Brain Power

An innate curiosity has fueled neuroscientist Christopher Walsh ’78’s career of discovery
by Nicole Gull McElroy ’00
Christopher Walsh ’78 found all the direction he needed when he arrived at Bucknell — and it came through two classes that appeared on his very first schedule: organic chemistry and psychology.

“Organic chemistry presented a beautiful logic,” he says. “Psychology revealed that everything uniquely human — from language to art to music to consciousness — emerges from a brain that follows chemical rules. My career has bridged those two courses from that first semester.”

Christopher Walsh '78
Photo: Katherine C. Cohen, Boston Children’s Hospital
Christopher Walsh ’78 is credited for identifying more than 40 neurological disease genes over the course of his career.
Today, Walsh is a celebrated neuroscientist who studies the genes that influence the cerebral cortex, the part of the brain responsible for functions such as memory, reasoning, personality traits and language. He serves as the chief of genetics and genomics and director of the Allen Discovery Center for Human Brain Evolution at Boston Children’s Hospital. Over the course of his career, he has identified 35 neurological disease genes. In 2022, he was awarded the Kavli Prize in Neuroscience for his work uncovering genetic mutations that can cause epilepsy and autism spectrum disorders.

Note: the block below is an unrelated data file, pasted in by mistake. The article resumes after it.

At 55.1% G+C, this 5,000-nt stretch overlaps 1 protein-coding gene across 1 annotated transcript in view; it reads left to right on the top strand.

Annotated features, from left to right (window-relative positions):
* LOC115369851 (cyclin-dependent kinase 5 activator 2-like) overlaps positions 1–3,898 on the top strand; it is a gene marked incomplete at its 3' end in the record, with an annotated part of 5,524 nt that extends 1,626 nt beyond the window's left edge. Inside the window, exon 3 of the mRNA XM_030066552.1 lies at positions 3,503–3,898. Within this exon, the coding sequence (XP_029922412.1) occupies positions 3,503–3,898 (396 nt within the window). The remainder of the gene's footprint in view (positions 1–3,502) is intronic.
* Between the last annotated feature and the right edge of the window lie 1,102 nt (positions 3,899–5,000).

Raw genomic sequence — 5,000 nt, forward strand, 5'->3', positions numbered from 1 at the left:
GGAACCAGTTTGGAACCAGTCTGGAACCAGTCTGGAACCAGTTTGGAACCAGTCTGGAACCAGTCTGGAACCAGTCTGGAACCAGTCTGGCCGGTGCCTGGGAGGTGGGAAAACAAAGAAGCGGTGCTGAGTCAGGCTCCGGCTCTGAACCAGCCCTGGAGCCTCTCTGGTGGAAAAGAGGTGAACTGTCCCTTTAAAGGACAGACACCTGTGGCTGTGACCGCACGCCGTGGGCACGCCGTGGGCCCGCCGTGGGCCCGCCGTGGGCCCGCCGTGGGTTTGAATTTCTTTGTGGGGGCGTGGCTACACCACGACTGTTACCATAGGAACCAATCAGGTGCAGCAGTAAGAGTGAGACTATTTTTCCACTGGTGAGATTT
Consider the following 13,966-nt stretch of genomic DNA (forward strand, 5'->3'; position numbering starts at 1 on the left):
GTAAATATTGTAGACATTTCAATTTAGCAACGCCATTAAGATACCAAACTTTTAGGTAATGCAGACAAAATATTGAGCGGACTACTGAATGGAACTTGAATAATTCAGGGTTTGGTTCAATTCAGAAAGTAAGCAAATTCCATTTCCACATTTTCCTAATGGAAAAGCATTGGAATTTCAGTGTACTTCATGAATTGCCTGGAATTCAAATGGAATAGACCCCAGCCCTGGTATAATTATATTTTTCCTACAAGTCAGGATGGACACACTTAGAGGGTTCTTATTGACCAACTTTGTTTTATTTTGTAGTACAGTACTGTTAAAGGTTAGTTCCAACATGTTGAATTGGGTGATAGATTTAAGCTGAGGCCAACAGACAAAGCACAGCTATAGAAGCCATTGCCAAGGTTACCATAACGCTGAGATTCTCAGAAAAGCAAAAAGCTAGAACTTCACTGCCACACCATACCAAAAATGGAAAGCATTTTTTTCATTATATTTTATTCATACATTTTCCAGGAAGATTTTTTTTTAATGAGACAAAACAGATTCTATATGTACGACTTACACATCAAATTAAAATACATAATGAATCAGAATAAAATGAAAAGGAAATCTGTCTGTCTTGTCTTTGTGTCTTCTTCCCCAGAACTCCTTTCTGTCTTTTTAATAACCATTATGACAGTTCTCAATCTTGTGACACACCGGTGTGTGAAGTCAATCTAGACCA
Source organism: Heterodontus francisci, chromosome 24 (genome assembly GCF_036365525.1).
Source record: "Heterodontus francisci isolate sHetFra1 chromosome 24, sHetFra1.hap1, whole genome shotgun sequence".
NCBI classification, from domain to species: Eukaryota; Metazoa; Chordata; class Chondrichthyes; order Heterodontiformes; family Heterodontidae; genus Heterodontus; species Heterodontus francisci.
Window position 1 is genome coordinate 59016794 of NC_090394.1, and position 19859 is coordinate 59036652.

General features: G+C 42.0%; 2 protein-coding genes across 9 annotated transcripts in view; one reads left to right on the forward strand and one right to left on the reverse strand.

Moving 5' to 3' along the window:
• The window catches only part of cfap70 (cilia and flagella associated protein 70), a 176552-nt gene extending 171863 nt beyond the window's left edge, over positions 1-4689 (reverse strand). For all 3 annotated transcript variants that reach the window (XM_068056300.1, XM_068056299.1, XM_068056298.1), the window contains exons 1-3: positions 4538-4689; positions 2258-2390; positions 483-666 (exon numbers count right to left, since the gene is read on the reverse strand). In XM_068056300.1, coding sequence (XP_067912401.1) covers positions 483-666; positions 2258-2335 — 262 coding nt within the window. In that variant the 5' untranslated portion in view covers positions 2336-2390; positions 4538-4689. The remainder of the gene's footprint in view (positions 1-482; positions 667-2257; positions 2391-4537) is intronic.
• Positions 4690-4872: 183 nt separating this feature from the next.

Walsh is driven by an innate curiosity that compels him to continually dig deeper into his discipline. Studying the brain, he says, often feels so familiar, because he’s been doing it his entire adult life. Yet just when the work feels predictable, something miraculous emerges that he didn’t expect. “It’s endlessly fascinating,” he says. “It doesn’t feel like work.”

Walsh says every step of his academic and career journeys has been about solving a problem or exploring a curiosity. Research has always informed his path — even as a chemistry major at Bucknell. “I was co-author of two different papers at Bucknell,” he says. “That was unusual to get that kind of opportunity, but it’s what sets Bucknell apart — students having a chance to work in labs.”

Walsh says the most inspiring parts of his job are the children and families he meets. “I’m inspired by kids with all kinds of challenges, and especially by their parents,” he says. “Having a child with a cognitive disability defines their entire life and influences every decision the parents make. I’m so inspired by the people who take on that challenge in ways I’m not sure I could.”